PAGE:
Misty morning in May

Reading a Bible study recently (YouVersion: Christ > Corona by Mike Novotny), the author pointed to Psalms 90 and 91.


If you read Psalm 90 and then read Psalm 91 directly afterwards, the juxtaposition is very interesting and worth consideration in the times we are going through.






In Psalm 90, the writer advises us to consider our mortality and realise that we have to return to dust, that God is fully aware of our moral debt and that we should ‘number our days’. The Psalmist asks God to have compassion.


In Psalm 91, the writer seeks God’s protection during a time of danger. The Psalmist mentions poisonous snakes, presumably hungry and angry lions and plague with ten thousand falling into death’s sigh. Basically a pandemic.


“9 If you say, “The Lord is my refuge,”
and you make the Most High your dwelling,
10 no harm will overtake you,
no disaster will come near your tent.” (Psalm 91, NIV)


It would be superficial to suggest that God will never let His people suffer from snakes, lions, pandemics or any other danger.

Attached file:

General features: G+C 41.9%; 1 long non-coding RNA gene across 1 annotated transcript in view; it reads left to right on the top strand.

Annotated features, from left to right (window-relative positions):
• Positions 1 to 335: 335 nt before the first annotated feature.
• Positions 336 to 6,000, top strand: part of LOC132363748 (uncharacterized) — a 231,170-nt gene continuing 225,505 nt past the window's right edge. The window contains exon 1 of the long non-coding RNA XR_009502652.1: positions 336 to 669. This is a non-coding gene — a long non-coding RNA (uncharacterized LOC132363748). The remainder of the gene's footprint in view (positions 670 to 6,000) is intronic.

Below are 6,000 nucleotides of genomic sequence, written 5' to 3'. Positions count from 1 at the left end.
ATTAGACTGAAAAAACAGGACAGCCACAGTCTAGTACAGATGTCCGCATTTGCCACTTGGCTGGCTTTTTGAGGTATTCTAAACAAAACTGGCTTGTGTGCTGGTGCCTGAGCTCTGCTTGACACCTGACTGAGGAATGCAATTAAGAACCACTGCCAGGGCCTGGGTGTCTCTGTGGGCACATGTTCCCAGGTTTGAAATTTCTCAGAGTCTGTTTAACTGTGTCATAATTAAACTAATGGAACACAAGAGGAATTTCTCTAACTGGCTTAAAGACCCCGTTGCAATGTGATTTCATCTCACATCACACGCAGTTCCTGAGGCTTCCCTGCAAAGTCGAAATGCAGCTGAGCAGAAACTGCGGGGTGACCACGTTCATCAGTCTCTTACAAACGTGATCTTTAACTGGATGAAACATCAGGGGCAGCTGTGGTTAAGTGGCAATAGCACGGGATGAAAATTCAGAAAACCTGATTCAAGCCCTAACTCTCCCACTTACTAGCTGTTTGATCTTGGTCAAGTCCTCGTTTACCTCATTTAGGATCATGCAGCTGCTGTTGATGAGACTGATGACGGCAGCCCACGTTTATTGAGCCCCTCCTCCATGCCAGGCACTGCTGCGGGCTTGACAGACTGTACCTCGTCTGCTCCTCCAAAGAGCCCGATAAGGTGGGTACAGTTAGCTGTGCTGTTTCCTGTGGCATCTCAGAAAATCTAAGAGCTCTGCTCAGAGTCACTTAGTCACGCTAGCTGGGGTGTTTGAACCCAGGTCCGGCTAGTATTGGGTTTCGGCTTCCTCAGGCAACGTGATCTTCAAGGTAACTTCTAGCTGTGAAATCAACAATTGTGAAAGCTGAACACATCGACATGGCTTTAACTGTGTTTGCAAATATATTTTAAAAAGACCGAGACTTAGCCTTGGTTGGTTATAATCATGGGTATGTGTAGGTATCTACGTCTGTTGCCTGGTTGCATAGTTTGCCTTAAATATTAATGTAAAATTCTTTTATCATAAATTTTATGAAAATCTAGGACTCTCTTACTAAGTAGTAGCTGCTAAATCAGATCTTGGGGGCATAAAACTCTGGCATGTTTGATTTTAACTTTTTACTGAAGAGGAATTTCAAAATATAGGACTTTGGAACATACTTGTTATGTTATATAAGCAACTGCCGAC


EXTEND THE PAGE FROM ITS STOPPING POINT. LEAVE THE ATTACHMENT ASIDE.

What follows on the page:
Psalm 90 is as true as Psalm 91. We should number our days and seek His protection.


The promise that no harm will befall the Believer is not a blanket promise of no death from pandemic, however that the child of God is habitually delivered from such dangers.




This is inspired poetry and when the Psalmist writes that no disaster will come near the tent of the Believer, I think of Paul the apostle.


Paul, a tent-maker by profession, using what he knows – his day job – to illustrate the frailty of flesh, and in the midst of that the hope of the Christian.




Our bodies are temporary dwellings. The older we get the more we realise this. There’s only so much you can patch a tent, but what I do take from Psalm 91 is that God is intimately concerned with our welfare and the best thing we can do, in danger or not, is to seek Him.

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